Inderscience Publishers

Continued risk management of the diminishing bovine spongiform encephalopathy outbreak in the UK

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The UK was the first country to detect bovine spongiform encephalopathy (BSE) in 1986, and has reported the vast majority (over 97%) of the world's BSE cases. BSE resulted in large economic losses, disbanding of the lead government agency responsible for managing the outbreak and a loss of public trust in government. Despite a World Organization for Animal Health designation of 'controlled BSE risk', and the near eradication of BSE in the UK, over 100 countries still maintain live cattle and beef bans against the UK. A review of the evolution of outbreak from 1986 to 2008 shows that risk assessment, risk management and risk communication efforts changed markedly over that time. Early management in the UK was confounded by high degrees of uncertainty and notable delays when implementing appropriate risk assessment, management and communication policies. Later, BSE management efforts were characterised by a greater reliance on science-based risk assessments, coupled with improved risk communication, transparency in decision making and public outreach.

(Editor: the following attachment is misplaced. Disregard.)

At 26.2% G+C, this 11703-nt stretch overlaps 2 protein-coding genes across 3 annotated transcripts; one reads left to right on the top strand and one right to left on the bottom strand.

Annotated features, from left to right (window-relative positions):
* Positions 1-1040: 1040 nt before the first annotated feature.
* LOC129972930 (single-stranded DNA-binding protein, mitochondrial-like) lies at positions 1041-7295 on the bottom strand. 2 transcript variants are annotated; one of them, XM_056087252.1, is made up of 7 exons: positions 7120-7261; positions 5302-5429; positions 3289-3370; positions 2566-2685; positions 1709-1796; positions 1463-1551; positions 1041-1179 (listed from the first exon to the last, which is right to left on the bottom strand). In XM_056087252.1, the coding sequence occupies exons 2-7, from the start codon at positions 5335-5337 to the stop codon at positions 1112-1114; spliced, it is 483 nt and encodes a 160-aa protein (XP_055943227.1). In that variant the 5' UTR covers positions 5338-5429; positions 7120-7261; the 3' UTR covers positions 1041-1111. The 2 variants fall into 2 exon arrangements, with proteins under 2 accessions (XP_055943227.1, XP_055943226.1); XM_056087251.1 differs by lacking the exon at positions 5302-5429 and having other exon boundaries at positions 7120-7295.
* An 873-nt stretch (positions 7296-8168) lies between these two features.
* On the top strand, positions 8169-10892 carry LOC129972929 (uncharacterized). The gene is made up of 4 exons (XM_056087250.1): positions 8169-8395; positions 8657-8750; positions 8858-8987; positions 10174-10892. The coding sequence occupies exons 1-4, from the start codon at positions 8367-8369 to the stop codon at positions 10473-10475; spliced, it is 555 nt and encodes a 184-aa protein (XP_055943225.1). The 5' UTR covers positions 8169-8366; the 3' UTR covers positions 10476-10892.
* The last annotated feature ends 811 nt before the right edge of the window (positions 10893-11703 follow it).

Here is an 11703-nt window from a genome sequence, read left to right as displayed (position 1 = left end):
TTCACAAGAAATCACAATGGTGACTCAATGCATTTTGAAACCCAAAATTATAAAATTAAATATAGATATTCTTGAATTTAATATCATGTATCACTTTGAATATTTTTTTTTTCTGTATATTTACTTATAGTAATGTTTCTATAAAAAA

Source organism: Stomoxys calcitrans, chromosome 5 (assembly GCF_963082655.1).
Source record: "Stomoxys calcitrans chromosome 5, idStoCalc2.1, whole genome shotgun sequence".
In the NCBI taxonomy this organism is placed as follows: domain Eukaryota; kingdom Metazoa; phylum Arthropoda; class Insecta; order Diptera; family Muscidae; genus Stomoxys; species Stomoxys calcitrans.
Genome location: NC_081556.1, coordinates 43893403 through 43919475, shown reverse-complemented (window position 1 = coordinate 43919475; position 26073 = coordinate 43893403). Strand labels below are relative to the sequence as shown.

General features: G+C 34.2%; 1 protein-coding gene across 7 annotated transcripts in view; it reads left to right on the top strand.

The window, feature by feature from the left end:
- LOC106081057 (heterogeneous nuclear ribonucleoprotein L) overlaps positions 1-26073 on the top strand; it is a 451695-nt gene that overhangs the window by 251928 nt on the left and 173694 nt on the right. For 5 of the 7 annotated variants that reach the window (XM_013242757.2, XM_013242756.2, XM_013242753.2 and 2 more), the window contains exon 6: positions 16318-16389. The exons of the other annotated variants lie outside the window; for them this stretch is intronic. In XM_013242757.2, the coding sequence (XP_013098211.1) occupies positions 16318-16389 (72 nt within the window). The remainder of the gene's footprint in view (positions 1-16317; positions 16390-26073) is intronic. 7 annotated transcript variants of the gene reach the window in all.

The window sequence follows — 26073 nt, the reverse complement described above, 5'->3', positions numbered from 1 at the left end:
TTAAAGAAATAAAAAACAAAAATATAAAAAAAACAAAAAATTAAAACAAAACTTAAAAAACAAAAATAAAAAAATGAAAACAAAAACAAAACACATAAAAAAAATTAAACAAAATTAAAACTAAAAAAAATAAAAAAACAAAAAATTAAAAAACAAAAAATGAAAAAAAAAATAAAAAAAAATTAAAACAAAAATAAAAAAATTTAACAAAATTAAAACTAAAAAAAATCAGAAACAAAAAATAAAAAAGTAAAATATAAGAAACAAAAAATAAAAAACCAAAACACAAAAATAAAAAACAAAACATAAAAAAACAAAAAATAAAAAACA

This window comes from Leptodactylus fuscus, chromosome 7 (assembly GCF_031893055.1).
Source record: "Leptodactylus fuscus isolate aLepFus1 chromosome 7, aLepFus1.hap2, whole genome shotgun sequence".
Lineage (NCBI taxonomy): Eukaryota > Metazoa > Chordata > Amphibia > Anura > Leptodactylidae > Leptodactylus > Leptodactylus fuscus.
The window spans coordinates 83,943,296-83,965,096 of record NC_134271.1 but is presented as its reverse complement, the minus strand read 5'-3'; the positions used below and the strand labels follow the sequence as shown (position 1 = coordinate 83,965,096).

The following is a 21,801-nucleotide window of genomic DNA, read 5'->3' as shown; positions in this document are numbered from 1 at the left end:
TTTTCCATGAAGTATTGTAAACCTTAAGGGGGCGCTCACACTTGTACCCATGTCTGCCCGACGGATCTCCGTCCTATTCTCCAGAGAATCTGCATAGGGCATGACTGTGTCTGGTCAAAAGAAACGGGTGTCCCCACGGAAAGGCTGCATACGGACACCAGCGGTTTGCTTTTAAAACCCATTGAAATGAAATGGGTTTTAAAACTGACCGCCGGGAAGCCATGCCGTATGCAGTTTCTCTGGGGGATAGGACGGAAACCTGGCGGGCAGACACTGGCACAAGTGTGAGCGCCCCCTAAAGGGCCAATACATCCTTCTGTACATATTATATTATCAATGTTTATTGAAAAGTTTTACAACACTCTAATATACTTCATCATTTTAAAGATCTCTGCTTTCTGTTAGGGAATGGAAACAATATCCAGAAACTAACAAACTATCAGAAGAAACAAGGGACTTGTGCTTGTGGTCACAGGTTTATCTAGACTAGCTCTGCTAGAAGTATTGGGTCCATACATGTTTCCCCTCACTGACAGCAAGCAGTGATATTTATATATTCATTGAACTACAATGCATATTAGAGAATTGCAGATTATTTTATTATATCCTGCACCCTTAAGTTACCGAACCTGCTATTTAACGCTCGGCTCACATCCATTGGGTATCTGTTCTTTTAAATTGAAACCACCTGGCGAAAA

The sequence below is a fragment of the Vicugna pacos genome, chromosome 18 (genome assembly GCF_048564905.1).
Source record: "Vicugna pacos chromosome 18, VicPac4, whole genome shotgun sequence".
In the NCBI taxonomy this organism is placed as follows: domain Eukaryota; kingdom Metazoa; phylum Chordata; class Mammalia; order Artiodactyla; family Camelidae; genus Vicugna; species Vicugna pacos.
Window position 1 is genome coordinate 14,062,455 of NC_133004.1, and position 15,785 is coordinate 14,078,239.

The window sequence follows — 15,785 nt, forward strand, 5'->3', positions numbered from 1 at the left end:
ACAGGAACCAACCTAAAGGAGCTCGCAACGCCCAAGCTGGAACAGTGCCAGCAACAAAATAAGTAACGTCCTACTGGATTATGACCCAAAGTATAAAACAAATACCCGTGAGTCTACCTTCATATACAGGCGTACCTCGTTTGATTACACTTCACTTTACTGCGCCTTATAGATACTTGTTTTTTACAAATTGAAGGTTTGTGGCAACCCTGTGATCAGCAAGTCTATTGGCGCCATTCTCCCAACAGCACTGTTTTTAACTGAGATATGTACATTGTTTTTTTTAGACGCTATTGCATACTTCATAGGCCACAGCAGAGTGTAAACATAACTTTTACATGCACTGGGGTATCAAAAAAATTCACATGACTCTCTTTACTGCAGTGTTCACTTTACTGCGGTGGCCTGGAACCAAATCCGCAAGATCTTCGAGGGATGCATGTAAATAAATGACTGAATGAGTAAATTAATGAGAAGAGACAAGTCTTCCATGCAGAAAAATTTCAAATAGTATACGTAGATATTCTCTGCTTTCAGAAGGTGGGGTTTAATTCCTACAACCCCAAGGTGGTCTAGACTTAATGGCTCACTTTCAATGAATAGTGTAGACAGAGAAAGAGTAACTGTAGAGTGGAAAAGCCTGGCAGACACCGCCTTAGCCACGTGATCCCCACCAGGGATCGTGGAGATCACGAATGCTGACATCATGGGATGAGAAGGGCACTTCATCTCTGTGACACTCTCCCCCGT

Keywords: bovine spongiform encephalopathy, BSE, UK, risk management, risk assessment, risk communication, United Kingdom, science-based assessment, transparency, decision making, public outreach, mad cow disease, food safety, variant CJD, vCJD, variant Creutzfeldt-Jakob disease

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